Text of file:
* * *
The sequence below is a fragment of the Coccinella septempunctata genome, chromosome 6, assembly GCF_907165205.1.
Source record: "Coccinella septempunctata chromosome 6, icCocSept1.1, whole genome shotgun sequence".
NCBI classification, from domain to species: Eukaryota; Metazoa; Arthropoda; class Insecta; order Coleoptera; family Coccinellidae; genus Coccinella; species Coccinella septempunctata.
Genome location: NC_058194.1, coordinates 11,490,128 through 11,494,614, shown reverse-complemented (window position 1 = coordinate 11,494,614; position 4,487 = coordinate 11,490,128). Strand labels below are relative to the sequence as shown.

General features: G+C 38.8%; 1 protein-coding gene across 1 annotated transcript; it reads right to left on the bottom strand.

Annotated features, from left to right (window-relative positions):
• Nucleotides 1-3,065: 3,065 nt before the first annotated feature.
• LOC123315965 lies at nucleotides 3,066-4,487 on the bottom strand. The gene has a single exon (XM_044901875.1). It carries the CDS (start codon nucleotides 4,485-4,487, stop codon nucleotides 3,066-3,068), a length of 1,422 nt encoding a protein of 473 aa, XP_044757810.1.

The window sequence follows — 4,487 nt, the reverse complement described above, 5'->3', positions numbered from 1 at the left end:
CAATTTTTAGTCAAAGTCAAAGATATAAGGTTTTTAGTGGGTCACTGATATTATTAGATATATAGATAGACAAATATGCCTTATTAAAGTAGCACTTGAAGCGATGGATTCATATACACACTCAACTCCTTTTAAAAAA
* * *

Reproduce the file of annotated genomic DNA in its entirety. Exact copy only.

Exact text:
The sequence below is a fragment of the Coccinella septempunctata genome, chromosome 6, assembly GCF_907165205.1.
Source record: "Coccinella septempunctata chromosome 6, icCocSept1.1, whole genome shotgun sequence".
NCBI classification, from domain to species: Eukaryota; Metazoa; Arthropoda; class Insecta; order Coleoptera; family Coccinellidae; genus Coccinella; species Coccinella septempunctata.
Genome location: NC_058194.1, coordinates 11,490,128 through 11,494,614, shown reverse-complemented (window position 1 = coordinate 11,494,614; position 4,487 = coordinate 11,490,128). Strand labels below are relative to the sequence as shown.

General features: G+C 38.8%; 1 protein-coding gene across 1 annotated transcript; it reads right to left on the bottom strand.

Annotated features, from left to right (window-relative positions):
• Nucleotides 1-3,065: 3,065 nt before the first annotated feature.
• LOC123315965 lies at nucleotides 3,066-4,487 on the bottom strand. The gene has a single exon (XM_044901875.1). It carries the CDS (start codon nucleotides 4,485-4,487, stop codon nucleotides 3,066-3,068), a length of 1,422 nt encoding a protein of 473 aa, XP_044757810.1.

The window sequence follows — 4,487 nt, the reverse complement described above, 5'->3', positions numbered from 1 at the left end:
CAATTTTTAGTCAAAGTCAAAGATATAAGGTTTTTAGTGGGTCACTGATATTATTAGATATATAGATAGACAAATATGCCTTATTAAAGTAGCACTTGAAGCGATGGATTCATATACACACTCAACTCCTTTTAAAAAA